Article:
Predictors and consequences of weight retention in the early and late postpartum period in women with gestational diabetes.

Details

Serval ID
serval:BIB_0ECC732767FE
Type
Article: article from journal or magazin.
Collection
Publications
Institution
Title
Predictors and consequences of weight retention in the early and late postpartum period in women with gestational diabetes.
Journal
Diabetes research and clinical practice
Author(s)
Quansah D.Y., Gross J., Gilbert L., Arhab A., Horsch A., Puder J.J.
ISSN
1872-8227 (Electronic)
ISSN-L
0168-8227
Publication state
Published
Issued date
07/2020
Peer-reviewed
Oui
Volume
165
Pages
108238
Language
english
Notes
Publication types: Journal Article
Publication Status: ppublish
Abstract
To assist preventive strategies, we investigated the predictors and consequences of postpartum weight retention (PPWR) in the early and late postpartum period in women with gestational diabetes (GDM).
862 women with GDM between 2011 and 2019 were prospectively included. We investigated PPWR at 6-8 weeks (n = 862) and at 1-year (n = 259) postpartum. Potential predictors included gestational weight gain (GWG), weight, BMI, and glucose control parameters during and after pregnancy.
Mean PPWR at 6-8 weeks and 1-year postpartum were 4.6 ± 5.7 kg and 4.0 ± 7.4 kg. The proportion of women with PPWR at 6-8 weeks and at 1-year postpartum were 81% and 66.4% respectively. At 6-8 weeks postpartum, women with PPWR had higher pre-pregnancy weight, 7.5 ± 0.2 kg higher GWG and higher postpartum weight (all p ≤ 0.02), without presenting metabolic differences. At 1-year postpartum, there were no differences in anthropometric parameters before and during pregnancy between women with or without PPWR, except for a 4 ± 0.4 kg higher GWG (p < 0.001). However, women with PPWR had increased postpartum weight and BMI, higher fasting glucose and more pronounced increase in Δfasting glucose and ΔHbA1c at 1-year postpartum (all p ≤ 0.03). GWG predicted higher PPWR at both 6-8 weeks and at 1-year postpartum (all p < 0.001).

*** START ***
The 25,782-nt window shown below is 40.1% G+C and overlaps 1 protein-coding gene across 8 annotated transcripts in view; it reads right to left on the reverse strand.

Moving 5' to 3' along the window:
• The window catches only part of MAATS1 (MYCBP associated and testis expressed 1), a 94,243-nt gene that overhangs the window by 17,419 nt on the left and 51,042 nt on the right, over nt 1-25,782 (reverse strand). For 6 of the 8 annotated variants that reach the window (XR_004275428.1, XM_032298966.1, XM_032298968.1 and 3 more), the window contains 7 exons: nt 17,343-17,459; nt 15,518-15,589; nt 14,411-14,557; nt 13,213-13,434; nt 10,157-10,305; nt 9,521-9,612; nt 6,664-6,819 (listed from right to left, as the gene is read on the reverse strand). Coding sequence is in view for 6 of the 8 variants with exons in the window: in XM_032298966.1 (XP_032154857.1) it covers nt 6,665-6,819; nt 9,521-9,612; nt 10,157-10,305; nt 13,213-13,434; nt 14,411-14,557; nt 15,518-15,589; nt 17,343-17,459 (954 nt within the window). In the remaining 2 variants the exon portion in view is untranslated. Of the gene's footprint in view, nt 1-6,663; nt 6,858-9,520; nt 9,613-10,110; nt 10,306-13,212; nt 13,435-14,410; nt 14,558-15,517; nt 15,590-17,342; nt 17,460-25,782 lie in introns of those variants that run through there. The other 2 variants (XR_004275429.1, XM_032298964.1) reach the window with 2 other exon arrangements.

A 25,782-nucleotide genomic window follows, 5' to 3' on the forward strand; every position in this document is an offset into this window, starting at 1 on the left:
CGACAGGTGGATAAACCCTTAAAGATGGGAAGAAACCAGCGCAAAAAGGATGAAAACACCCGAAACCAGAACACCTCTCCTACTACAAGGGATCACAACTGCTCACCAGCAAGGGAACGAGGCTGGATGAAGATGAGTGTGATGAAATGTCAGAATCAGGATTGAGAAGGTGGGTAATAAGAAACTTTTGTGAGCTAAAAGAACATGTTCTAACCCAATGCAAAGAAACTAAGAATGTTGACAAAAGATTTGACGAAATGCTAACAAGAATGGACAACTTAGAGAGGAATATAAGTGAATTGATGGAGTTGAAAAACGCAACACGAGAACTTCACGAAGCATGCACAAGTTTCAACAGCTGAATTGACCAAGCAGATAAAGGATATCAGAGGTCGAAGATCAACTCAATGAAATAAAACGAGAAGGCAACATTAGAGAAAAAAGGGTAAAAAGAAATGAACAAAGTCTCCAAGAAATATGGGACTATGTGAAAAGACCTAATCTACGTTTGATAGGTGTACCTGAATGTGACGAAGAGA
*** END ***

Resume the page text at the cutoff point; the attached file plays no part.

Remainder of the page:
Women with PPWR had increased anthropometric parameters and adverse metabolic consequences at 1-year postpartum. GWG was the most relevant predictor of PPWR.
Keywords
Adult, Body Mass Index, Diabetes, Gestational/physiopathology, Female, Gestational Weight Gain/physiology, Humans, Postpartum Period, Pregnancy, Prospective Studies, Anthropometric, Gestational diabetes mellitus, Gestational weight gain, Metabolic consequences, Postpartum weight retention, Predictors
Pubmed
Web of science
Create date
10/06/2020 19:57
Last modification date
29/09/2020 5:25
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